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House Subcommittee Adopts Downsized Interior, EPA Budgets

A House Appropriations subcommittee Thursday voted out a $27.5 billion spending bill that cuts funding for the Interior Department and Environmental Protection Agency (EPA) in fiscal year (FY) 2012, and is favorable to oil and natural gas producers.

The measure cleared the Subcommittee on Interior, Environment and Related Agencies by 8-5. It included $9.9 billion in funding for Interior in FY 2012, which is $720 million below the level for the current fiscal year and $1.2 billion below President Obama's request; and $7.1 billion for the EPA -- $1.5 billion less than last year and $1.8 billion below the president's request for the agency.

The bill did not include the nearly $100 million in onshore and offshore oil and gas fees that were proposed by the Obama administration. The measure is headed to the full House Appropriations Committee, which is expected to mark it up on July 12 (see Daily GPI, July 7).

The spending bill also incorporates House legislation (HR 2021), which was passed last month, that would force the EPA to act on exploratory air permits within a six-month time frame and would limit the ability of opponents to use the EPA's Environmental Appeals Board to invalidate the permits for offshore exploration (see Daily GPI, June 24). Sen. Lisa Murkowski (R-AK) has introduced a companion bill in the Senate.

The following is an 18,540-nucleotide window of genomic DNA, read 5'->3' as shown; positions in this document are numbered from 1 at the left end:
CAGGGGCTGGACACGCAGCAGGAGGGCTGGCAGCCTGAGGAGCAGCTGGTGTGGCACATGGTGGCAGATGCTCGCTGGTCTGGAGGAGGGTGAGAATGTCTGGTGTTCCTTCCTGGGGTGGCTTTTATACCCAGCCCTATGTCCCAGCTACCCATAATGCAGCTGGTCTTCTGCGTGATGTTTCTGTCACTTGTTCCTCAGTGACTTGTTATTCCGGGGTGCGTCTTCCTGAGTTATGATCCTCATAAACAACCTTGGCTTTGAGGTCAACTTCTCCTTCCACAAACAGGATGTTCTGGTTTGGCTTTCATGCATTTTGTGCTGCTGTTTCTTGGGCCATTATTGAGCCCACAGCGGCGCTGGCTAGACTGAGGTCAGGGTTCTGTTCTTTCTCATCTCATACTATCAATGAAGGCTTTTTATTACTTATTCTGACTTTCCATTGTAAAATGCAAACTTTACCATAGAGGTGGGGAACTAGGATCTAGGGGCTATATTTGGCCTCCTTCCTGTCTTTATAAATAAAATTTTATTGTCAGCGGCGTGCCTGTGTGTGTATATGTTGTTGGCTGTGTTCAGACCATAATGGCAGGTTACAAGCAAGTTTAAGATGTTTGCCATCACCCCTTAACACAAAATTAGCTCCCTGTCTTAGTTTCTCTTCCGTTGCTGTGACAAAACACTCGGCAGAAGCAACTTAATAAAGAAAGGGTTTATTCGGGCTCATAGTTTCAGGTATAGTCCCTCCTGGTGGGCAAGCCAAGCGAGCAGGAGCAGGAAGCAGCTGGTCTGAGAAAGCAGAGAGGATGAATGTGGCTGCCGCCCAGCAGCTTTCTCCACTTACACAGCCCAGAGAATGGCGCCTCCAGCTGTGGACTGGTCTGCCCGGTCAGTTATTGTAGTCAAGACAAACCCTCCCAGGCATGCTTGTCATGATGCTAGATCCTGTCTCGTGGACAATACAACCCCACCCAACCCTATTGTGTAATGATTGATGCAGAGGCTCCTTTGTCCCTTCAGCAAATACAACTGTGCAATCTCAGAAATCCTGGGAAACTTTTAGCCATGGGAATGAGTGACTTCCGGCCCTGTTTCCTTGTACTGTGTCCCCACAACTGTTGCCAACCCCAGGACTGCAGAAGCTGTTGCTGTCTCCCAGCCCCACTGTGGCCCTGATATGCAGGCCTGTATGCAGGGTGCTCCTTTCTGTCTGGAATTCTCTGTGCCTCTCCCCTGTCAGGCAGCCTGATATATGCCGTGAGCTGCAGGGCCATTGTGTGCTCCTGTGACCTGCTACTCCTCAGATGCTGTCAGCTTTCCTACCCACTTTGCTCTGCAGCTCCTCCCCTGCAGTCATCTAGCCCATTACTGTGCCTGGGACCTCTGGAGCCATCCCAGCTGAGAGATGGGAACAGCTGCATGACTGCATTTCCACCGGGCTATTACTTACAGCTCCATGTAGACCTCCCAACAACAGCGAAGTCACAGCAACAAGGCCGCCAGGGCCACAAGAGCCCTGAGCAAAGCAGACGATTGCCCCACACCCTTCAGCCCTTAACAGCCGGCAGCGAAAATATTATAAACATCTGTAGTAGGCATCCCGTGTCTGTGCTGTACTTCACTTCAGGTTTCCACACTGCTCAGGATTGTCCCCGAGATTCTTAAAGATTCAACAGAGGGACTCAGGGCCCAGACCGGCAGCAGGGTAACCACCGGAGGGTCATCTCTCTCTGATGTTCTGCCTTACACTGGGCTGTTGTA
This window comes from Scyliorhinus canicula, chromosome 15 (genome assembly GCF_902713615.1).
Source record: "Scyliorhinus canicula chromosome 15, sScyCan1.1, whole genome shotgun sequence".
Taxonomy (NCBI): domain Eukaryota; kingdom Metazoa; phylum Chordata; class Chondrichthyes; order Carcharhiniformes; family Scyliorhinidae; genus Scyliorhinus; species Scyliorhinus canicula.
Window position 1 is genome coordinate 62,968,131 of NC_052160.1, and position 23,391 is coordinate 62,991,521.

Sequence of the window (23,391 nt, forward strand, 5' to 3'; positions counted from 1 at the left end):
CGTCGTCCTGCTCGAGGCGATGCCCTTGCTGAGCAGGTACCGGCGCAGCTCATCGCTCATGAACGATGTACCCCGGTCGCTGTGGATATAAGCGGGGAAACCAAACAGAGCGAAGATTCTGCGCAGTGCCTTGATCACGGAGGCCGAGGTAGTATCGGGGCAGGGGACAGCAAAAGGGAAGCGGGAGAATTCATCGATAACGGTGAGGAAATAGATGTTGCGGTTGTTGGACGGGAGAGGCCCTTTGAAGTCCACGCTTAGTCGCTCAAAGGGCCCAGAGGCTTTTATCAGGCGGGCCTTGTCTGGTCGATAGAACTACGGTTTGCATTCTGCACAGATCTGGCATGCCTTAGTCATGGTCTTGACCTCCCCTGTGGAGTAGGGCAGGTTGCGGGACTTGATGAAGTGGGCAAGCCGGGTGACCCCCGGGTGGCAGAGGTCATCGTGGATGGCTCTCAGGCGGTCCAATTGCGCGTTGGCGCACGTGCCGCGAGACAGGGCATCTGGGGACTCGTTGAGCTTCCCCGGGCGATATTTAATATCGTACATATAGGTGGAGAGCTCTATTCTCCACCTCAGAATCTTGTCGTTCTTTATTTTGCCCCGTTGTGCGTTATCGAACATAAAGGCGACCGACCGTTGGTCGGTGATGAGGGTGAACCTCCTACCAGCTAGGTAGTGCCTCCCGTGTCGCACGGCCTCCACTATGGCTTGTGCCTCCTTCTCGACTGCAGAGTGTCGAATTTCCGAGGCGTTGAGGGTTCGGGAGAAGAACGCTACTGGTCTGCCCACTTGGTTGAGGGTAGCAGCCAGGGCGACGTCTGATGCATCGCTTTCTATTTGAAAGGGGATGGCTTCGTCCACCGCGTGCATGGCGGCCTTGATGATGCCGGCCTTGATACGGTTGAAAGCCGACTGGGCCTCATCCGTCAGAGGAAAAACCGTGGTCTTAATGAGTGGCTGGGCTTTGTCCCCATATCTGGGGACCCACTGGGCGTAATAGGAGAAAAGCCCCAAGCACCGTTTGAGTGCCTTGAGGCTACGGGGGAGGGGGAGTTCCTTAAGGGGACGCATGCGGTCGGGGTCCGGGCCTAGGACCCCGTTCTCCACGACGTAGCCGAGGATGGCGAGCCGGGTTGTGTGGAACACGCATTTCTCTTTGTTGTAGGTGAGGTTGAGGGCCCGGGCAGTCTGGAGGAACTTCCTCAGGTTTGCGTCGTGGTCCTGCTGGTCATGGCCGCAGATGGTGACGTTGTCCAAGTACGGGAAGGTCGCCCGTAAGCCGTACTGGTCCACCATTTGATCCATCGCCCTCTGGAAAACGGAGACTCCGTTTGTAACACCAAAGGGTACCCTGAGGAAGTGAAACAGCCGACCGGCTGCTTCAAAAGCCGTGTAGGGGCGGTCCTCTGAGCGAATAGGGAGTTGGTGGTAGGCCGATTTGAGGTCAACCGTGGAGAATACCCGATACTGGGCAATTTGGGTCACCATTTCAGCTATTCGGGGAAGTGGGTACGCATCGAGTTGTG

"It's...worth noting that the bill does not include the president's proposed $38 million increase for additional onshore oil and gas fees or the $55 million increase for additional offshore oil and gas fees. Issues like this are best left to the authorizing committees of jurisdiction," said Subcommittee Chairman Michael Simpson (R-ID).

He further noted that the measure provides additional funding for Interior's Bureau of Ocean Energy Management, Regulation and Enforcement to hire new inspectors and move forward with offshore oil and gas permitting and leasing.

Simpson made no apologies for the panel's decision to cut the EPA's FY 2012 budget by 18%. "Earlier this year I said that the scariest agency in the federal government is the EPA. I still believe that. The EPA's unrestrained effort to regulate greenhouse gases, and the pursuit of an overly aggressive regulatory agenda, are signs of an agency that has lost its bearing."

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